An attack left 14 students and three staff members dead at the school in Parkland, Florida, and injured many others. The 20-year-old suspect was charged with murder.
UMPQUA COMMUNITY COLLEGE, October 2015
A man killed nine people at the school in Roseburg, Oregon, and wounded nine others, then killed himself.
SANDY HOOK ELEMENTARY SCHOOL, December 2012
A 19-year-old man killed his mother at their home in Newtown, Connecticut, then went to the nearby Sandy Hook Elementary School and killed 20 first graders and six educators. He took his own life.
VIRGINIA TECH, April 2007
A 23-year-old student killed 32 people on the campus in Blacksburg, Virginia, in April 2007; more than two dozen others were wounded. The gunman then killed himself.
RED LAKE HIGH SCHOOL, March 2005
A 16-year-old student killed his grandfather and the man’s companion at their Minnesota home, then went to nearby Red Lake High School, where he killed five students, a teacher and a security guard before shooting himself.
COLUMBINE HIGH SCHOOL, April 1999
Two students killed 12 of their peers and one teacher at the school in Littleton, Colorado, and injured many others before killing themselves.
‘The third post, maybe less than 15 minutes before arriving at the school, was ‘I’m going to shoot an elementary school,” said Abbott.
Meta spokesman Andy Stone wrote in a tweet: ‘The messages Gov. Abbott described were private one-to-one text messages that were discovered after the terrible tragedy occurred.’
‘We are closely cooperating with law enforcement in their ongoing investigation.’
The teen’s grandfather, Rolando Reyes, revealed Wednesday that the family had been kept in the dark about the two lethal weapons he bought.
He told ABC News: ‘I didn’t know he had weapons. If I’d have known, I would have reported it.’
Ramos is believed to have gone to live with his grandparents after rowing with his mother about cutting to WiFi at their home.
The shooter’s grandfather also revealed he was quiet and would sometimes go to work with him.
He said: ‘Sometimes I’d take him to work with me. Not all the time, but sometimes. This past year he didn’t go to school. He didn’t graduate. You would try to tell him but kids nowadays they think they know everything.
‘He was very quiet, he didn’t talk very much.’ The teen did not live with his mother because they had ‘problems’, the grandfather added.
Uvalde, home to about 16,000 people, is about 75 miles (120 kilometers) from the Mexican border. Robb Elementary, which has nearly 600 students in second, third and fourth grades, is a single-story brick structure in a mostly residential neighborhood of modest homes.
The close-knit community, built around a shaded central square, includes many Hispanic families who have lived there for generations. It sits amid fields of cabbage, onions, carrots and other vegetables. But many of the steadiest jobs are supplied by companies that produce construction materials.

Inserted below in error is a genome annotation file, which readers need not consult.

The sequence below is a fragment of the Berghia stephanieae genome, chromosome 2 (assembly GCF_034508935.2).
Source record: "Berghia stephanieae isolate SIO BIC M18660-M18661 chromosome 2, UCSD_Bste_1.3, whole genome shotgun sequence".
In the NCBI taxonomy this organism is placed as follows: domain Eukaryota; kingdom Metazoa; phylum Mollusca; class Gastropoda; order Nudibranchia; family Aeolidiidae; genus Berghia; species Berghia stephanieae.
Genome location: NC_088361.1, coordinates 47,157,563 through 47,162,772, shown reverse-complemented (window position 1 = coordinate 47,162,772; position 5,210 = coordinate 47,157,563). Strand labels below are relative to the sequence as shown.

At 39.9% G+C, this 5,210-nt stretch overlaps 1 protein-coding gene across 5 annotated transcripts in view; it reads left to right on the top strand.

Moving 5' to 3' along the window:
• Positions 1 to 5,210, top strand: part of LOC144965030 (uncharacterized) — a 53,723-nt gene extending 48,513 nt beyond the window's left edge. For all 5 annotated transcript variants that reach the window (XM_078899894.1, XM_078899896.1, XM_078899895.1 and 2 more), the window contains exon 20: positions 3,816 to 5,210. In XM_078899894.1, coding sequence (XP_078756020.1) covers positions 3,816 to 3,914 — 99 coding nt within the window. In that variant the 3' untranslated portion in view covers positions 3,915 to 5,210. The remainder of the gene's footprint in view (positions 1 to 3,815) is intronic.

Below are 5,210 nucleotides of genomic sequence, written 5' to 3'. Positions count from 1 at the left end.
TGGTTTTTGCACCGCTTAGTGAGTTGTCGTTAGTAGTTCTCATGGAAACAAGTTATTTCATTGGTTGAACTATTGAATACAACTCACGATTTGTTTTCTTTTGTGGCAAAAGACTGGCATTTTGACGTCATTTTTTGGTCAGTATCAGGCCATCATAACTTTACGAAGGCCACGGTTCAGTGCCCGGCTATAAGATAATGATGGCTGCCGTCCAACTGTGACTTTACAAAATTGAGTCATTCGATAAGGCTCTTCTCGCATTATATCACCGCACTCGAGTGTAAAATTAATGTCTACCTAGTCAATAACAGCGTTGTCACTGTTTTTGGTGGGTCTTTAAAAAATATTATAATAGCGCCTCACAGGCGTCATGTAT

The attack came as the school was counting down to the last days of the school year with a series of themed days. Tuesday was to be ‘Footloose and Fancy,’ with students wearing nice outfits.
Texas, which has some of the most gun-friendly laws in the nation, has been the site of some of the deadliest shootings in the U.S. over the past five years.
In 2018, a gunman killed 10 people at Santa Fe High School in the Houston area.
A year before that, a gunman shot more than two dozen people to death during a Sunday service in the small town of Sutherland Springs.
In 2019, a gunman at a Walmart in El Paso killed 23 people in a racist attack targeting Hispanics.
The shooting came days before the National Rifle Association annual convention was set to begin in Houston.
The governor and both of Texas´ U.S. senators, all of them Republicans, were among the scheduled speakers at a forum Friday.
Victims of Uvalde school shooting
The shooting at Robb Elementary in Uvalde, Texas left 19 students and two teachers dead. Here are the victims that have been identified so far:
Fourth grader Alithia Ramirez (at left) was confirmed dead early Wednesday by her father, Ryan Ramirez, who shared a post to Facebook showing the 10-year-old with angel’s wings. He had used the same photo the previous day as he pleaded for help finding her after the massacre. Jaliah Nicole Silguero (at right) was also confirmed as one of the victims early Wednesday, with her mother Veronica Luevanos also sharing a memorial post saying saying she was ‘heartbroken’ over the loss
Jayce Carmelo Luevanos (at left), who appears to be Jaliah’s cousin based on posts shared by the family, was confirmed as one of the dead Wednesday by his aunt. ‘Still can’t believe that we’re never gonna see you again,’ she wrote on Facebook. Amerie Jo Garza (pictured at right with her father, Angel Garza) was confirmed dead by her dad Wednesday. The grieving parent captioned the post: ‘My little love is now flying high with the angels above’
Uziyah Garcia, nine, (left) and Makenna Elrod, 10, (right) were both confirmed dead by loved ones on Facebook
Xavier Lopez, 10, (left) and Eliahana Torres, 10, (right) was also killed at the school shooting on Tuesday
Ellie Lugo (left) and Nevaeh Bravo (right) were also killed. Ellie was reported as missing for several hours before her parents confirmed her death
Annabelle Guadalupe Rodriguez, 10, and Rogelio Torres, right, were also killed
Irma Garcia (left) and Eva Mireles (right), who co-taught fourth grade, were both shot and killed at Robb Elementary School on Tuesday